In your experience, shock-frozen fish is usually better than “fresh fish”, which has time to deteriorate. Whole roasted bass – shock-frozen the moment it was pulled from the water, shipped from Jordan, where else? – is pristine, not a hint of fishiness, loaded with meat that separates easily from the bone, intensely flavourful, cooked perfectly and perfecto with lemon. Both of you love it.
Because you’d eaten so much and because you were running sleep deficits, it was beyond your powers to eat more, though you wish you could have. The desserts looked great, including ice cream made with mastic, which you love.
A number of wines are available by the bottle (all at very fair prices), but they only have two reds and two whites by the glass. They were out of one of each, leaving just one red and one white available by the glass. You think they need several more. You enjoyed their floral white – Chilean Maipo Chardonnay, at only HK$58 – and stayed with it.
The two servers were friendly-likeable-courteous, but were not particularly attentive to refilling your water or wine or providing napkins, which you sorely needed. You had to continually ask. Sometimes they seemed to hover behind the bar chatting. The dishes came at uneven intervals, as though the kitchen was understaffed and overstressed (indeed, Chef Alali mentioned this as he hurriedly greeted you). You wish that sparkling water had been available. They had one Spanish beer on draught. You wish there had been a few of the outstanding local micros. You’re a sucker for octopus and looked forward to eating theirs. But a tentacle of fate stymied your hopes as a supplier fell through, alas.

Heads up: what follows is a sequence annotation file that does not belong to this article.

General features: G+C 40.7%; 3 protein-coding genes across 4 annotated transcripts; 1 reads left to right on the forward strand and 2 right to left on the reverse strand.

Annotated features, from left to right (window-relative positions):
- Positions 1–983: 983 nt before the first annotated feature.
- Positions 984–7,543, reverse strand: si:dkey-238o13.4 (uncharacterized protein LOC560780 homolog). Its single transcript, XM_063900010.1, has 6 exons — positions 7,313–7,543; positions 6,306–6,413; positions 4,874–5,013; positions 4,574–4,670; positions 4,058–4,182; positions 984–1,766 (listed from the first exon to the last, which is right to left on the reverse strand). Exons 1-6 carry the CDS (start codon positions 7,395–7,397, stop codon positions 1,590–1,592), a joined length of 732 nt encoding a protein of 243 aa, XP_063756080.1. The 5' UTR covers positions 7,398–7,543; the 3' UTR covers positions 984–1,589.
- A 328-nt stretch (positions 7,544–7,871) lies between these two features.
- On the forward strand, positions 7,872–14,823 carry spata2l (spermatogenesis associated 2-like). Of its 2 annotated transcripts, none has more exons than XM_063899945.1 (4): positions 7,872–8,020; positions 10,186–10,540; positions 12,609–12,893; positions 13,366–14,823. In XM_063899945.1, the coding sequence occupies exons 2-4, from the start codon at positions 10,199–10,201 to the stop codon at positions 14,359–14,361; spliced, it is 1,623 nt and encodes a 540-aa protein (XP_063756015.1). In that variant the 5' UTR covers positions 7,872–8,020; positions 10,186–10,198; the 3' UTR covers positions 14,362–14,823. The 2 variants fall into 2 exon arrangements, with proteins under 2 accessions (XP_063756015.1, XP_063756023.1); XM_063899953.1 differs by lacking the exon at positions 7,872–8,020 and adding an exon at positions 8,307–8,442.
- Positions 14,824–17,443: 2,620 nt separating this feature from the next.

There were several high peaks in their mountain range: the bass, the dips, the pitta, the rice. Two valleys: the lamb and the halloumi. The tabbouleh didn’t quite work for you, but it was a lemon squeeze away from excellence. The prices were notably reasonable. Getting to Lamees from Repulse Bay, where you live, is a schlep. But if you lived nearby, you’d surely return for their peak dishes, a glass of the grape and a deeper dive into the menu.
If your guide star is not interior design nor doting service but solid cuisine effulgent with syrupy Mediterranean sunlight and you don’t object to reasonable prices, come here.
Rating (on a scale of 0 to 5)
Overall greatness: 3
This meal was comped. Because you’re writing a review, you ordered much more food than you ordinarily would. This highly excessive meal, ample for four, would have cost HK$1,646 including service charge.
145 Pak Tai Street, To Kwa Wan, 9181 9600
If you’d like to be on David’s Ardent Gourmet mailing list in order to receive his newest restaurant reviews, please contact him at firstname.lastname@example.org